A key requirement was that any mental health supports provided would be provided as part of an overall cohesive response to homelessness. This €2 million has helped to fund the expansion of in-reach services and supports for temporary accommodation for charities such as the Peter McVerry Trust, Crosscare, Sophia Housing Association and Dublin Simon Community. The additional funding has continued to be provided to fund these additional services for homeless people with mental health and addiction needs. As part of these services, the Assertive Community Care Evaluation Services, ACCES, team is based in Parkgate House, Conyngham Road, Dublin. This specialist community mental health team for homeless people is a service that liaises with homeless agencies to ensure that people within homeless services who are very unwell can access appropriate mental healthcare. I understand that ACCES is currently unable to take on new referrals. I take Deputy Buckley's earlier point. The HSE has informed me that there are vacancies at psychologist, social worker and occupational therapist levels. While the psychologist is on maternity leave and is due back in March 2019, the HSE is attempting to recruit the new social worker through the national recruitment service and the occupational therapist has been recently appointed and is awaiting a start date.
I thank the Minister of State for his answer. I will revert to what I mentioned earlier about the problems with staff shortages and forward planning. It is not a personal attack on anybody but if somebody is going out on maternity leave, surely there is forward notice or somebody will cop on that if somebody is expecting to go on leave, which they are totally entitled to, something should be put in place where the HSE can plan ahead, so it can know that someone is due to go on maternity leave on a certain date and should be able to recruit and fill that gap temporarily.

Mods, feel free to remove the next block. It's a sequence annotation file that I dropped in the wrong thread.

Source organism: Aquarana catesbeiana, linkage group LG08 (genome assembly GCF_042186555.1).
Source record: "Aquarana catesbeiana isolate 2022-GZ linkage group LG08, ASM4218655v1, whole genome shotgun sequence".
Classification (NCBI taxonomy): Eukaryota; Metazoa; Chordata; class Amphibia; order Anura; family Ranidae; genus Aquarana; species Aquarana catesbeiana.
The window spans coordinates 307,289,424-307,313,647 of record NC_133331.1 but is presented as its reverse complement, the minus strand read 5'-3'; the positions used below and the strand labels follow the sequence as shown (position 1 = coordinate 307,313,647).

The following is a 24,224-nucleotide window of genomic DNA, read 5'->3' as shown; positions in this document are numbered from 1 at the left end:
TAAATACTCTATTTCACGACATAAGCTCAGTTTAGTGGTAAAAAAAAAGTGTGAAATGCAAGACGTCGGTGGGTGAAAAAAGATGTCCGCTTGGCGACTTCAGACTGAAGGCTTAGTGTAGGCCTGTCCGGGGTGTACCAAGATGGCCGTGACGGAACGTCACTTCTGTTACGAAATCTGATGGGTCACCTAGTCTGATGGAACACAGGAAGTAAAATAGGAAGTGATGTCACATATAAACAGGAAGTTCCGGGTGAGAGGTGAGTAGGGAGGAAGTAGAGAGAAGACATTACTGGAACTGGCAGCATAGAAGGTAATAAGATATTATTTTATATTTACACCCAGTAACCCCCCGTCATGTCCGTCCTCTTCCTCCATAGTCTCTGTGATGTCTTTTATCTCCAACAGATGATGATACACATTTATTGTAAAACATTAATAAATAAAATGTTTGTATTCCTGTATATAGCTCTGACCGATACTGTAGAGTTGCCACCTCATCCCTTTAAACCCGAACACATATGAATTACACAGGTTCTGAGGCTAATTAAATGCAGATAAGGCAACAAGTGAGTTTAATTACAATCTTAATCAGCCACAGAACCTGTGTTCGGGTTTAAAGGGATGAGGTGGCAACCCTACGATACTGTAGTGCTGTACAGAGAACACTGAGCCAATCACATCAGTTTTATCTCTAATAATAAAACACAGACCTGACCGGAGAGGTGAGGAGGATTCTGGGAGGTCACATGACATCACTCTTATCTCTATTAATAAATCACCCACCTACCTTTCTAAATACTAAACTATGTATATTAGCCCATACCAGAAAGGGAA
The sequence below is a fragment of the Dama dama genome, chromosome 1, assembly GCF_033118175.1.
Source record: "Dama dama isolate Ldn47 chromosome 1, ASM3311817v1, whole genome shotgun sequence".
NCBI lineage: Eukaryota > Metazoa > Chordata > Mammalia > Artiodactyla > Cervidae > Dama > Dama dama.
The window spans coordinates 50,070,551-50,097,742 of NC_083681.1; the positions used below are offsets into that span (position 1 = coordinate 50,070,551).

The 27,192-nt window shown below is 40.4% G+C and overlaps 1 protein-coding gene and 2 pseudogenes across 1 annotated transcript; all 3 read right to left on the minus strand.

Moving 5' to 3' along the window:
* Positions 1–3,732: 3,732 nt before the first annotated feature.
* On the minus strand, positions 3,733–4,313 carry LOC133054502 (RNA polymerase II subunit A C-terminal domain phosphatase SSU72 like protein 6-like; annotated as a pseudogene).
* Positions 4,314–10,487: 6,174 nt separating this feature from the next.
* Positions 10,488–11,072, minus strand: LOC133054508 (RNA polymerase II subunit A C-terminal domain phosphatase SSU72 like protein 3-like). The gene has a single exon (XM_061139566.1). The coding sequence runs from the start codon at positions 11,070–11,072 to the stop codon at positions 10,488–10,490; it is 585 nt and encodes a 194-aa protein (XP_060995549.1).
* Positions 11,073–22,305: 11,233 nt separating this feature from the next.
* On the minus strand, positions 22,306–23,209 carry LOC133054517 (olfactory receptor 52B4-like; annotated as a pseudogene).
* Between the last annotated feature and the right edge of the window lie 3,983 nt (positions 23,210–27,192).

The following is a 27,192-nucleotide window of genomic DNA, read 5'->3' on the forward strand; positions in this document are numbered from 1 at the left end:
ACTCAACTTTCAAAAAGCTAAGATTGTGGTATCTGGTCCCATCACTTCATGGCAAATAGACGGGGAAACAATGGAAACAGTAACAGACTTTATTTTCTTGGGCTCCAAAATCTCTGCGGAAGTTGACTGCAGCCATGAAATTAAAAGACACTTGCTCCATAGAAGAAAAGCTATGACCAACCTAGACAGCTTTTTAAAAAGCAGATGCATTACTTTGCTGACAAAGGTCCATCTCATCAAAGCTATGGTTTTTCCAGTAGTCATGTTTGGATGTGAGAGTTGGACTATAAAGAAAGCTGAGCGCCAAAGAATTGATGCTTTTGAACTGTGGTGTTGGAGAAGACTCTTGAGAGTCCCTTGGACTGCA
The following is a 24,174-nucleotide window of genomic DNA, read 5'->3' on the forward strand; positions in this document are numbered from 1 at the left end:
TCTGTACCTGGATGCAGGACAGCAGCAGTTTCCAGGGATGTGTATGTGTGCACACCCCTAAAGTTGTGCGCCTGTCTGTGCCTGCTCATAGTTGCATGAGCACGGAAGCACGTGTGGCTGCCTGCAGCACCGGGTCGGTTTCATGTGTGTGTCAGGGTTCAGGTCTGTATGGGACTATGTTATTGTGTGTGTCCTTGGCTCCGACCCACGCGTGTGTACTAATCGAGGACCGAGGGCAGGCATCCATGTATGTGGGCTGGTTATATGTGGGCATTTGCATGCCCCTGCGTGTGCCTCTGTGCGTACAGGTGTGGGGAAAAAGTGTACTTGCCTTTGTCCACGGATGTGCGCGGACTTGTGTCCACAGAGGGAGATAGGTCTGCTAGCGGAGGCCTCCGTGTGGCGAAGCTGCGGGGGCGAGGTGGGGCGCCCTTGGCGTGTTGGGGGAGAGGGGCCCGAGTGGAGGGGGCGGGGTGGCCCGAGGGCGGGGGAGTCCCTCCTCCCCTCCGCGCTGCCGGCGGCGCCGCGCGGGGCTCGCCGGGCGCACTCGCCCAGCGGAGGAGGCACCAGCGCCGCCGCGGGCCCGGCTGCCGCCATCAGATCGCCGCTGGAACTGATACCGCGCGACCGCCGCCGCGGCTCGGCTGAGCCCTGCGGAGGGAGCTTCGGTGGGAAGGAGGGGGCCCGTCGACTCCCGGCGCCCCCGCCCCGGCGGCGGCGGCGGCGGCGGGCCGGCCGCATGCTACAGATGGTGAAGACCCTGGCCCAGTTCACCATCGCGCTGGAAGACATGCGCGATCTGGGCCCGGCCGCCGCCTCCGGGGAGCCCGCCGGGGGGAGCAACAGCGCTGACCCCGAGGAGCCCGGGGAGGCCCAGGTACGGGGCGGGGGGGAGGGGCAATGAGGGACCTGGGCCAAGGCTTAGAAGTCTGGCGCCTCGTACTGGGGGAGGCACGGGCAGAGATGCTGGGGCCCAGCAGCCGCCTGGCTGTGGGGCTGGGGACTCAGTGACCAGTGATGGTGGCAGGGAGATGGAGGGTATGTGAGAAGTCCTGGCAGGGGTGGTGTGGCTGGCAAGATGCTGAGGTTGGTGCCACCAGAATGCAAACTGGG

March is five months away. October, November, December, January, February and March are very bad months here so I am not optimistic about the forward planning, as we call it. Vacancies for a psychologist, social worker and occupational therapy is a huge gap in services. How have people been coping with this? It goes back to the morale of the people on the front line. I am black and blue from coming in here and to committees and asking Ministers why the powers that be and the HSE cannot plan ahead. We have said it repeatedly. We will be facing a major issue in the next couple of years. We will possibly have 500 people in mental health services retiring and nobody is planning for it because the system works on a basis of having to wait first for the individual to retire, then it goes into a 12 month cycle and the crisis gets larger. I want to highlight it. It is not a personal attack on the Minister of State and I appreciate the answers he gave me. I am disappointed that we do not have forward planning. We have another emergency in Dublin with people who will be severely affected, not just with mental health difficulties and weather, but we are being told the best the Department can do is say that it will see them again in March.
I thank Deputy Buckley for highlighting the issue. It is very important. I take his point about forward planning. It is a strong message which we will have to bring back to the HSE. I will bring it back to the Minister, Deputy Harris.
The Government is committed to ensuring all those in need of mental health services and supports will have access to them, in particular vulnerable groups such as the homeless and those to which the Deputy referred. It is not acceptable that somebody who is homeless, poor and marginalised cannot receive a service. A broad range of support initiatives are under way or planned across mental health services to cater for that group and I believe the initiatives will help us to achieve equity of access and support for those individuals in order that they can access care at the earliest possible stage.
I accept the Deputy's point about the ACCES team receiving ten to 15 calls per week inquiring about referrals. It amounts to approximately 150 to 200 calls per year. I agree with the Deputy that such persons could be facilitated with some forward planning. Money is not the issue; rather it is a case of planning to implement services and find people to fill the posts. There is a difficulty in filling posts, including in my area of responsibility, namely, the disability sector. In recent months we have had a steady stream of occupational therapists and speech and language therapists returning from England, in particular. That will help to address the issue. I agree with the Deputy that there is a need for more forward planning in order to resolve the issues. I will bring the message back to the Minister and the HSE.